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Consumer Credit and Stock Returns

September 18, 2017 • Posted in Economic Indicators

Does expansion (contraction) of consumer credit indicate growing (shrinking) corporate sales, earnings and ultimately stock prices? The Federal Reserve collects and publishes U.S. consumer credit data on a monthly basis with a delay of about five weeks. Using monthly seasonally adjusted total U.S. consumer credit for January 1943 through June 2017 and monthly Dow Jones Industrial Average (DJIA) closes for January 1943 through August 2017 (almost 75 years), we find that:

The following chart shows on logarithmic scales total U.S. consumer credit and DJIA over the entire sample period. Both series generally rise as the U.S. economy grows (and the dollar inflates), but the stock market is more volatile than consumer credit. Visual inspection is not helpful in discovering a relationship between the two series.

To dig deeper, we relate changes in the two series.

The following scatter plot relates DJIA return two months hence to monthly change in total consumer credit over the entire sample period. The two-month lag ensures investors could know the change in consumer credit when trading. The Pearson correlation between the two series is -0.05 and the R-squared statistic 0.003, indicating that monthly variations in consumer credit do not materially affect near-term stock market behavior.

Might change in consumer credit lead stock market return by some interval other than two months?

The next chart summarizes correlations for various lead-lag relationships between monthly DJIA return and monthly change in total consumer credit, ranging from stock return leads change in consumer credit by 18 months (-18) to change in consumer credit leads stock return by 18 months (18), both for the overall sample period and for the second half of the sample period (starting at the end of May 1980).

All correlations are small, and variations appear to be noise. There is perhaps a consistent indication that relatively strong (weak) stock market returns over many months lead to relatively strong (weak) consumer borrowing.

In case there is an exploitable non-linearity in the monthly relationship, we consider average DJIA returns two months hence by range of monthly changes in consumer credit.

The next chart summarizes average DJIA returns two months hence across ranked fifths (quintiles) of monthly changes in total consumer credit over the full sample period (178-179 observations per quintile) and two equal subperiods (89-90 observations per quintile). The break point between subsamples is at the end of May 1980. The average DJIA return for all months in the full sample is 0.66%.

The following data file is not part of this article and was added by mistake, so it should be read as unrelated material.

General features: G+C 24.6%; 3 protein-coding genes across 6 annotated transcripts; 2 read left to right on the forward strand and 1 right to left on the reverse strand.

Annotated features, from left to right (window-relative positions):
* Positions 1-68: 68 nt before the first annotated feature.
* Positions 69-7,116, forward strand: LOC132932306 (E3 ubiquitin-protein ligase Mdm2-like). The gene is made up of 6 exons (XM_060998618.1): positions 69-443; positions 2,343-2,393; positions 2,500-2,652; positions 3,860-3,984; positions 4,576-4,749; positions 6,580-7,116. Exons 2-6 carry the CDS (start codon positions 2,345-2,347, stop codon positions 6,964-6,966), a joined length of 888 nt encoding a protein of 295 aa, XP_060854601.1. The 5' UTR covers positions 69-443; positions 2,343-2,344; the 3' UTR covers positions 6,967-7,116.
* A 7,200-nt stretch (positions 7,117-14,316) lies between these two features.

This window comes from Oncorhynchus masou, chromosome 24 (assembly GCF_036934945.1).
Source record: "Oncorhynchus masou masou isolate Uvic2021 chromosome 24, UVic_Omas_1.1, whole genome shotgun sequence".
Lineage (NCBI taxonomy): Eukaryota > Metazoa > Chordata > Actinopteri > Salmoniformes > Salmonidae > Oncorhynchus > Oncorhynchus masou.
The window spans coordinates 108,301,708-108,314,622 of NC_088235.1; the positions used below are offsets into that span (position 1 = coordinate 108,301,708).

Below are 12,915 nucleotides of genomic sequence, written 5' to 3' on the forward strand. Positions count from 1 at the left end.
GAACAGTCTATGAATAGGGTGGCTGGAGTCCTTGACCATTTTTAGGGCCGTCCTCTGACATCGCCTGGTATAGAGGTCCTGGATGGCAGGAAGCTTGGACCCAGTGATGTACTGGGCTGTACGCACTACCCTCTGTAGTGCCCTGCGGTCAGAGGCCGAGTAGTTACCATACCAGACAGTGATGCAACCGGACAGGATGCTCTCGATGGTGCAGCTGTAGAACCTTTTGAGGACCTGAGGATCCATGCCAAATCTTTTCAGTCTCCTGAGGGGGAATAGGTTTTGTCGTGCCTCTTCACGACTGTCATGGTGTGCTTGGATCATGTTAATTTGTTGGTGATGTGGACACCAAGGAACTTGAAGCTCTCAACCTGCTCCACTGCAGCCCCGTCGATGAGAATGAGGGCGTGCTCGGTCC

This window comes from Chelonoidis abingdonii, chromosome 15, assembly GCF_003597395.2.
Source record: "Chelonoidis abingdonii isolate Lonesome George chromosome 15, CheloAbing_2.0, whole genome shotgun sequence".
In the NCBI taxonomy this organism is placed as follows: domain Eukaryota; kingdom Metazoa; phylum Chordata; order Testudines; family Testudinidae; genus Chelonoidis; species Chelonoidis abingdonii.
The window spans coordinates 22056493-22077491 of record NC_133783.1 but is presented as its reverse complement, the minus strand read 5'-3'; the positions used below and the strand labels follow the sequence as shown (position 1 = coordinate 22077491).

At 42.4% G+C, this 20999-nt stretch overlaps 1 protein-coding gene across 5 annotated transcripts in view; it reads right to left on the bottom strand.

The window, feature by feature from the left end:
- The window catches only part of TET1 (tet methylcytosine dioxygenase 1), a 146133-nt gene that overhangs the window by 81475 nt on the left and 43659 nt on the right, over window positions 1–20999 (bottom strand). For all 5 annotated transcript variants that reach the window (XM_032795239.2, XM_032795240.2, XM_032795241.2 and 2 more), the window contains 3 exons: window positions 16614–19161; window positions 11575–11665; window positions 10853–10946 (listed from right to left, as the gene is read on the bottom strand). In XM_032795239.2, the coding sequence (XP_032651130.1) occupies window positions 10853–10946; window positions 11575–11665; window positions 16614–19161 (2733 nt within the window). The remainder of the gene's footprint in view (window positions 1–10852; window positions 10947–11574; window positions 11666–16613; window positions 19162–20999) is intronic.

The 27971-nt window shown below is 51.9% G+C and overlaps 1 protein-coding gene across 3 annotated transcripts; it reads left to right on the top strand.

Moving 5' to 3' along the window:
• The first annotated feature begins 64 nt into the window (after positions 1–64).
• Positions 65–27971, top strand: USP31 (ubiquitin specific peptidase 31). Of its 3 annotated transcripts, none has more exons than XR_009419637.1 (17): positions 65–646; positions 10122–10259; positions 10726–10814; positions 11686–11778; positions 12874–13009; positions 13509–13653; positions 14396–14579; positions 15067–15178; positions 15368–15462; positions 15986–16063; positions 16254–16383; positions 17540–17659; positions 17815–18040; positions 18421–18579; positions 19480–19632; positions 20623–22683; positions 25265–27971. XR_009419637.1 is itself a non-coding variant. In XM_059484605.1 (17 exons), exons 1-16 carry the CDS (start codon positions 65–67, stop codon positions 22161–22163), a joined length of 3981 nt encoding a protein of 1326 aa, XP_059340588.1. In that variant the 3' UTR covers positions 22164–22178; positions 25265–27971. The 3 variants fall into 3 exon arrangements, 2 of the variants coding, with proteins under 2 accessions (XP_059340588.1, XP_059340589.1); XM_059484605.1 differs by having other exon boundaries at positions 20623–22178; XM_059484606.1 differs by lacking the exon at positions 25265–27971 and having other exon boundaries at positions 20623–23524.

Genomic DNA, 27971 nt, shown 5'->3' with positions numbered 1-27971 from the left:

There is an indication that contractions in consumer credit indicate relatively strong future stock market returns, but the relationship between change in consumer credit one month and stock market return two months later is inconsistent across quintiles and across subsamples.

Standard deviations of future DJIA returns are somewhat higher for low than high quintiles.

Might the relationship between stock returns and consumer credit growth only emerge over the long term? To investigate further, we relate annual change in consumer credit and annual DJIA return.

 

The next chart relates next-year DJIA return to annual change in consumer credit over the entire sample period (73 years) and the second half of the sample period (break point at the end of 1980).

The outliers on the right side of the chart for the full sample are two years immediately after World War II. More recent data suggests that consumer credit expansion is slightly good for the stock market, but the subsample (and explanatory power) is very small.

Does stock market performance drive consumer risk-taking?

The final chart relates next-year change in consumer credit to annual DJIA return over the full sample period. Results suggest that a strong stock market has a modestly positive effect on consumer borrowing.

In summary, evidence from simple tests offers little support a belief that consumer credit is a useful indicator of future stock market behavior.

Cautions regarding findings include:

  • Analyses do not precisely match the lag in Federal Reserve publication of consumer credit.
  • Analyses are in-sample. An investor operating in real time during the sample period may find different results at different times.
  • As noted, subsamples of annual data are small for reliable inference.
  • Findings do not rule out the possibility that surprises in consumer credit expansion/contraction, relative to some measurable expectation, more usefully forecast stock market returns.

Compare findings here for consumer credit with those in “Commercial and Industrial Credit as a Stock Market Driver”.

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